When thinking about enterprise storage, most people think of mainframes and large Unix systems. But storage software vendors are building a future for storage that takes into account a relative newcomer in the field, Linux.
A few years ago, Linux was easy to dismiss as a “wannabe” in the field of enterprise computing. But since big-time vendors, including IBM and Sun Microsystems, have jumped on the open-source bandwagon, the OS has matured appreciably by incorporating features, such as greater scalability and a journalling file system, that make it more appropriate for enterprise environments.
Although it’s no longer possible to be sceptical about the future of Linux as a platform for serious business computing at least in the server room — desktops are another story altogether — plenty of room for growth remains in the use of Linux systems for enterprise storage.
The numbers from the 2003 InfoWorld Storage Survey bear this out. Measuring by the mean number of terabytes hosted on survey respondents’ systems, a naysayer might be tempted to point out that Linux tied for second to last place (with “other” operating systems) and placed just ahead of servers running one or more Apple-branded OSes. But look at the finishing order: IBM OS/400 systems hosted 66TB on average, Windows NT/2000 servers connected to 43TB, and Unix servers were right behind at 41TB. These numbers aren’t that surprising, even though Windows NT/2000 is fairly new to enterprise computing. After all, it’s the only one of the three OSes that has a credible presence on Intel-based servers, notwithstanding Sun’s off-again, on-again position regarding Solaris for x86 systems.
The group immediately behind the payoff ponies is the attention getter. IBM OS/390 and NetWare nearly tied for our respondents at 19TB — with the mainframe OS leading by a nose of just 160GB. Linux and other OSes tied at almost 11.5TB, with Apple Computer bringing up the rear with 9TB connected on average.
It doesn’t take a crystal ball to see that Linux can easily vault from sixth to fourth place in these standings in another year or two. Linux has more perceived momentum — or mindshare — in the enterprise than either the dethroned king of LAN computing or the dinosaur of the mainframe world.
Equally interesting is the capacity that respondents listed for each OS. The largest report for “other” OSes was a mere 80TB; Apple and OS/390, 100TB each; Linux, 250TB; NetWare, 300TB; Unix, 500TB; OS/400, 600TB; and Windows NT/2000, a whopping 3000TB. This is less an indicator of how scalable a particular OS is and more of how inexpensive hard drives have become; but it still shows the upstart Linux comparing favourably with environments that have been in production use for a decade or more.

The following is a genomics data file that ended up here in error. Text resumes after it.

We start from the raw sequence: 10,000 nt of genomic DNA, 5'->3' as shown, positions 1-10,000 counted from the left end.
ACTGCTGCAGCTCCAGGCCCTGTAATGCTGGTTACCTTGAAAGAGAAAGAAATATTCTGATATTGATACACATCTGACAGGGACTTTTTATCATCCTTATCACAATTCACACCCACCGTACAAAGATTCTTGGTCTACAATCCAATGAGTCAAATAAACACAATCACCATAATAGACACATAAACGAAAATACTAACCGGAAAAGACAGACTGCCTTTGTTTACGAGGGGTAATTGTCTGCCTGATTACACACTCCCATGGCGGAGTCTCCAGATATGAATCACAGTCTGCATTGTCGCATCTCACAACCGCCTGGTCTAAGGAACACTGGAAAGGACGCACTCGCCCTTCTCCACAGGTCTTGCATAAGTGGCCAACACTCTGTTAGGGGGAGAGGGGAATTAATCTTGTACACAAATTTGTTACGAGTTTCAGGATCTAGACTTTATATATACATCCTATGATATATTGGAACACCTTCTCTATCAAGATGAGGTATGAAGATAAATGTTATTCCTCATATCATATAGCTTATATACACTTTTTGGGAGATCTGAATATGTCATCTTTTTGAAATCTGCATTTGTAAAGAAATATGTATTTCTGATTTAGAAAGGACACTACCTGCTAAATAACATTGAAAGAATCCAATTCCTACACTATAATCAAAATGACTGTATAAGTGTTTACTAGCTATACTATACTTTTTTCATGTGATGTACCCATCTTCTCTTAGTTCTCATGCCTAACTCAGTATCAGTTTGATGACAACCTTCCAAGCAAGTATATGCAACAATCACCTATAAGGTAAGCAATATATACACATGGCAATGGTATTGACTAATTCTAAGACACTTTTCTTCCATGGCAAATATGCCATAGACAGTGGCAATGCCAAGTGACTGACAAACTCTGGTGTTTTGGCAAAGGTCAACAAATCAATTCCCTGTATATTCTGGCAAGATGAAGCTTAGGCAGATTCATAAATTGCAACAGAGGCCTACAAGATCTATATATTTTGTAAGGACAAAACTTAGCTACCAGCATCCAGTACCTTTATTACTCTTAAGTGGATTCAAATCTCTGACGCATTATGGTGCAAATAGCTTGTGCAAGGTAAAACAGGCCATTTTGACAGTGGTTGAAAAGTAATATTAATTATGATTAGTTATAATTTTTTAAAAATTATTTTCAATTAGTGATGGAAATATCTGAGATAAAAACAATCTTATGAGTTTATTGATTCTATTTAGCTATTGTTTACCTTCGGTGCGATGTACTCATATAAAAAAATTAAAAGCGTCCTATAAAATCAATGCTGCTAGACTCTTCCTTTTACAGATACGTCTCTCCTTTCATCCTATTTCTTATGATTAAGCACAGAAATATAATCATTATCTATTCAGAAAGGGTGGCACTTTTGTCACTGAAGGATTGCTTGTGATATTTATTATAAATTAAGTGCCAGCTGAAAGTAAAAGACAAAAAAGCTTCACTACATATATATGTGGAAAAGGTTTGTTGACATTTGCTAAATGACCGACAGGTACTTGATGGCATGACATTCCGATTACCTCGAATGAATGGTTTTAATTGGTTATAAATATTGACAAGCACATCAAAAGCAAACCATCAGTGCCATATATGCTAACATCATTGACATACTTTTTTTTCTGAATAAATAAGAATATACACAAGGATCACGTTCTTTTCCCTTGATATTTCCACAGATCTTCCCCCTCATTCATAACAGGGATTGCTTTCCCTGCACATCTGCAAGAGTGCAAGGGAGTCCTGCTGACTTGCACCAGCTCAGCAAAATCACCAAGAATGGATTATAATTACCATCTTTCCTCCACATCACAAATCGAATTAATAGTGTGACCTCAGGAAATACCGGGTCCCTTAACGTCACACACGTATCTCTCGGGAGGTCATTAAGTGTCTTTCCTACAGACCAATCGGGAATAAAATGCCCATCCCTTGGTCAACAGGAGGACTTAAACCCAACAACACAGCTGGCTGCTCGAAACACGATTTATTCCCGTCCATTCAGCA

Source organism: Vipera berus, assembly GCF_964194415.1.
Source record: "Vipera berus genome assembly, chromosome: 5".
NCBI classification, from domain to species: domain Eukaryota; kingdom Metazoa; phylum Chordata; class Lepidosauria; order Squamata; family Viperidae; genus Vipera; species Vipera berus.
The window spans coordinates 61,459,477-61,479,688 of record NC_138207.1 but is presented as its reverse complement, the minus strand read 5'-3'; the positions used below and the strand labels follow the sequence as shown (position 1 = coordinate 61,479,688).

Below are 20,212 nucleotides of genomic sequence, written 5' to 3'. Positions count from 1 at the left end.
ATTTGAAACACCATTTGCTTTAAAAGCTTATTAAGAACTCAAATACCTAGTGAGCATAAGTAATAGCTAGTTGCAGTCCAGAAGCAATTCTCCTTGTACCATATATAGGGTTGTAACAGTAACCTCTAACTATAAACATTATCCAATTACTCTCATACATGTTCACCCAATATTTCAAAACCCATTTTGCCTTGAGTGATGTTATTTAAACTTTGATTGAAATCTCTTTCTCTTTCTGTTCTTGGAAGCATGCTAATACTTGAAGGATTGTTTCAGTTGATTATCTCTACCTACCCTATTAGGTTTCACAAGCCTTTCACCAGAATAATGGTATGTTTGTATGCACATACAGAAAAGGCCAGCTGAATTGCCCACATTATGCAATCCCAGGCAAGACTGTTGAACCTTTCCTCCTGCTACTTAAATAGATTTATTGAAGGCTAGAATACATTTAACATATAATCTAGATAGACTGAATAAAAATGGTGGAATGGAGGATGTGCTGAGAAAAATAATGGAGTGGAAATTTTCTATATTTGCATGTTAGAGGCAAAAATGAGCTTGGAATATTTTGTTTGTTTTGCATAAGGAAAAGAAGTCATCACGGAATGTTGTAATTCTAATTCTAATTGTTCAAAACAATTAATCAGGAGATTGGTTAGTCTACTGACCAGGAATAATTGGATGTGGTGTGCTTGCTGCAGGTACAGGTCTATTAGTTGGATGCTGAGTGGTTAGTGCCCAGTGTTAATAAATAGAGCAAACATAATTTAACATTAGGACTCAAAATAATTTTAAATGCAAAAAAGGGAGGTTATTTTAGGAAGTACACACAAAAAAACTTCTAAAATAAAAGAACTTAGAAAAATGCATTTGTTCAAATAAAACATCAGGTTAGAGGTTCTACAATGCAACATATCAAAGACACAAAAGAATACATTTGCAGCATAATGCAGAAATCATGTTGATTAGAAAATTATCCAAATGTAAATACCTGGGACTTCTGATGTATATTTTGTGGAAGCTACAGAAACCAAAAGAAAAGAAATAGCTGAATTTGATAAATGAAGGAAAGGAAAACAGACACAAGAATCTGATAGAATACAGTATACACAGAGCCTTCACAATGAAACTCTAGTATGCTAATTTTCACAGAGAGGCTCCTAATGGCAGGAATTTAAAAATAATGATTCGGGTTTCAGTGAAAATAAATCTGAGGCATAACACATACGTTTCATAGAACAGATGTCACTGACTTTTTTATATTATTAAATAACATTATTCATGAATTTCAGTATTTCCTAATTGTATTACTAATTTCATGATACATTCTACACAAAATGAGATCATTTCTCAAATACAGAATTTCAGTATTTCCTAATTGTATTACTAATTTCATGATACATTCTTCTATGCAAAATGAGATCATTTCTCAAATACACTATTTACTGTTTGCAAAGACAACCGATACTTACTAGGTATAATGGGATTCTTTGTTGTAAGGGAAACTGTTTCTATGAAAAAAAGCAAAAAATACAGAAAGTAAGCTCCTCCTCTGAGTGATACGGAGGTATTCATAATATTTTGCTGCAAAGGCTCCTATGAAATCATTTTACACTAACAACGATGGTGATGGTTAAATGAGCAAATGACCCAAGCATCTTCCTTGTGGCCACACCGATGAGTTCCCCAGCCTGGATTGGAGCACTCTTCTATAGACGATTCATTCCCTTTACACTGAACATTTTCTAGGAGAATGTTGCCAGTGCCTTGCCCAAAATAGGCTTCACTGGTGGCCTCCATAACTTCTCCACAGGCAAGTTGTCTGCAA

Of course, not everyone is embracing Linux with equal fervour. Some of the biggest players in enterprise storage software — notably HP, IBM, and Sun — also have lucrative franchises selling high-end systems that run proprietary forms of Unix. They seem to be pigeonholing Linux into the role of a management platform — not that this approach is without its benefits.
After all, one of the advantages Windows has over Linux is the wide assortment of tools vendors have developed over the years for managing devices and systems from a Windows desktop. Although browser-based tools are always popular, purpose-built utilities usually present a superior selection of controls and monitors. Some storage management vendors are recognising that their customers’ willingness to loosen the chains that bind them to Microsoft offers a unique opportunity for them to differentiate themselves from the competition.
Consider Veritas Software, which has the advantage of not being in the hardware business and thus not having any particular OS constituency to coddle. In many ways, Veritas treats Linux as an equal player to more established OSes, and as a result, one has to look carefully to determine whether a management utility is being run on Linux, Windows, or a proprietary Unix.
More importantly, by fitting their wares to run seamlessly no matter what the underlying OS happens to be, vendors following the Veritas approach make life easier for their customers. It’s simpler to address the No. 1 storage priority of survey respondents — optimising disk usage across business applications and servers, cited by 45 per cent — when you can run the same tools across platforms, both in the server room and in the operations centre.
The obvious benefits of cross-platform commonality also hold true for other concerns of survey respondents, notably using more flexible storage technologies (33 per cent), consolidating storage onto fewer device types (27 per cent), and reducing the number of management consoles needed in the course of a day’s work (24 per cent). Of course, other priorities survey respondents mentioned — reducing capital and operating expenditures (42 per cent), cutting backup and restore time (32 and 38 per cent, respectively), and increasing storage bandwidth (34 per cent) — are headaches driven more by the hardware than by software. Nevertheless, these more intractable problems can be mitigated by adopting products built to operate in a variety of environments than by applying issue-specific remedies.
Linux is growing up and growing into a role as a platform for enterprise storage services. The question is not whether it will become as important as more established environments but when. Our money is on sooner than you think.